'Bend it Like Beckham' Is the Gayest Love Story Never Told
While "Bend it Like Beckham" is often mistaken for a coming-of-age story about soccer player best friends, many of us saw our own baby queer desires in Jess and Jules' relationship.
Photo by Fox Searchlight Pictures
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This year, I don’t want a Valentine—I want the Jules to my Jess. It’s no secret that the classic 2000s sports movie Bend it Like Beckham is Sapphic as fuck—the movie is pretty much about being gay and wearing Adidas tracksuits. But it’s also about teamwork, friendship, and how those bonds can escalate to said Adidas tracksuits rubbing against each other. The movie follows Jess, played by Parminder Nagra, and Jules, played by Keira Knightley, on their journey to being accepted by their families—not as queers, but as female soccer players.
This duo was my OTP [one true pairing] growing up. I identified so hard with both of these soccer lesbos, from their bullheaded rebellion against the oppression of push-up bras, to expressing outright disgust at the notion of dating boys, to their unrelenting LGBTQ allyship (that probably turned into, well, gayness). So, naturally, I really wanted them to end up together. It’s a damn shame that they didn’t, but this Valentine’s Day, I’m officially welcoming Bend it Like Beckham into the canon of lesbian rom-coms, because that’s what it is. I mean, have you seen their chemistry?!
First of all, I would say half of the dialogue in Bend It Like Beckham is between Jess’s relatives, who tease her about dating boys, and Jess responding with blanching, gagging, or growing visibly upset. But she’s supposed to be rejecting men because she’s “not like other girls,” not because she’s gay.
There’s a lot of metaphors in the movie—which, holy shit, is extremely homophobic—for accepting yourself (and your children) as they are. Unsurprisingly, the only two characters who aren’t viciously anti-gay are Jess, who accepts her friend Tony when he comes out to her (congrats on doing the bare minimum!), and Jules, who tells her homophobic mother Paula, “Being a lesbian isn’t that big of a deal,” after she’s accused of being gay.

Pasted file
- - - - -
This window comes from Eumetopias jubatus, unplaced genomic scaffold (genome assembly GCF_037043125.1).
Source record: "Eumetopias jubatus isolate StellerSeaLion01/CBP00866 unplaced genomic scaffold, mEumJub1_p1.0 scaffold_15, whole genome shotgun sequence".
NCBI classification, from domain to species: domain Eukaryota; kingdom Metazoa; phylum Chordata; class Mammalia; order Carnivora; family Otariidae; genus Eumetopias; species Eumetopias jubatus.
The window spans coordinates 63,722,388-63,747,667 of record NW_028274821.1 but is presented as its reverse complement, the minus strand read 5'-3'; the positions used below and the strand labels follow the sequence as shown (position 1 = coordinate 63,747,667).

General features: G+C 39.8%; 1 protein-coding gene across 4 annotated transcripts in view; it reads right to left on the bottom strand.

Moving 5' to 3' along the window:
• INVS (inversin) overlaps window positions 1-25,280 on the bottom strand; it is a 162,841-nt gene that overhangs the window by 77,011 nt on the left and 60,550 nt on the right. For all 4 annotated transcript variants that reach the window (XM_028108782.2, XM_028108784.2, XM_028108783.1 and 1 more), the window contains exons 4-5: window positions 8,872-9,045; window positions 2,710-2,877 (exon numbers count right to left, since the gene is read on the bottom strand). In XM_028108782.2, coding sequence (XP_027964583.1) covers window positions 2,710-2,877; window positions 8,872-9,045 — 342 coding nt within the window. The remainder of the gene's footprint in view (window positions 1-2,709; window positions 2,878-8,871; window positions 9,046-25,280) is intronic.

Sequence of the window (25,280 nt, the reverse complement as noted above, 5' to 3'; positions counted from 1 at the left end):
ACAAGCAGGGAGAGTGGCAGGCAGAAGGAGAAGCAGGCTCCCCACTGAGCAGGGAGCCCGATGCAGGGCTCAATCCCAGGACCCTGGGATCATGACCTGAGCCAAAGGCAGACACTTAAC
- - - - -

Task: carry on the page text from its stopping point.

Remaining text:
Metaphors aside, the girls’ aesthetic is ludicrously lesbian. “Just because I wear trackies and play sports does not make me a lesbian,” Jules spits at her mom. Ok true, but you’re ignoring some major signifiers, Jules, like being in love with your best friend who also exclusively wears “trackies” and decorated her room with a serial killer-esque altar to David Beckham. After all, obsession is the gayest quality.
Jules’s room is covered in posters of Mia Hamm and other “big butch women,” in the words of her bigoted mother. At one point, Jess’s parents accuse her of kissing a man at a bus stop (even though it was Jules, and they weren’t kissing), and Jess says, “Kissing. Me? A boy? You’re mad, you’re all bloody mad.” At another, Jules’s bigoted mother takes her bra shopping and Jules refuses to buy anything except sports bras. She also dons numerous bandanas, which we all know is the definitive mark of lesbianism in the 2000s.
There’s even Sapphic symbolism that follows this should-be couple around. At a club in Germany, when Jess and Jules’ competition over their coach/beard Joe (Jonathan Rhys Meyers) starts brewing, Jess and Jules dance with him in a weird dancefloor threesome—and they’re literally dancing to “I Turn To You” by Melanie C, AKA Sporty Spice, a gay icon.
Speaking of our Lordt and Sporty Savior, Jules’s mom once sneers, “All I’m sayin’ is there’s a reason why Sporty Spice is the only one without a fella.” No shit. People are gay, Paula. (For the record, there are two Mel C songs in this movie, but who’s counting?)
Then there’s the gay gazing. Oh god, the gazing. Before Jules even introduces herself to Jess to recruit her for the women’s football league, she watches Jess from across the park twice. Like, she hides behind trees and ogles her from park benches. Gazing is like literally 90 percent of WLW relationships—it’s our mating call. If I had a nickel for every time I gay gazed at a woman from across a field…
In the end, after a brutal bout of jealousy between the two girls, Jess gets her ooey-gooey, romantic airport kiss with Joe—which is such an eye-roll. One, because their chemistry is so forced. Two, because she walks away from the kiss and straight on to a plane to America with Jules, who’s wearing a leather jacket. I mean, I love Jonathan Rhys Meyers as much as the next, but at the end of the day, Joe is just some broken sad-boi with daddy issues who fell for one of his players. Grow up, Joe.
On her super-queer Collette press tour, Keira Knightley told PrideSource that she wants a lesbian Bend it Like Beckham sequel and agreed that her and Parminder’s characters should’ve ended up together. So there you have it. It’s normal to have a crush on your best friend—most queer women have done it. But if you sneak around in broad daylight buying soccer cleats and laughing together in a pub over drinks and sneakers, then fly away wearing leather to play professional soccer together…Then it’s not just a crush. It’s an OTP.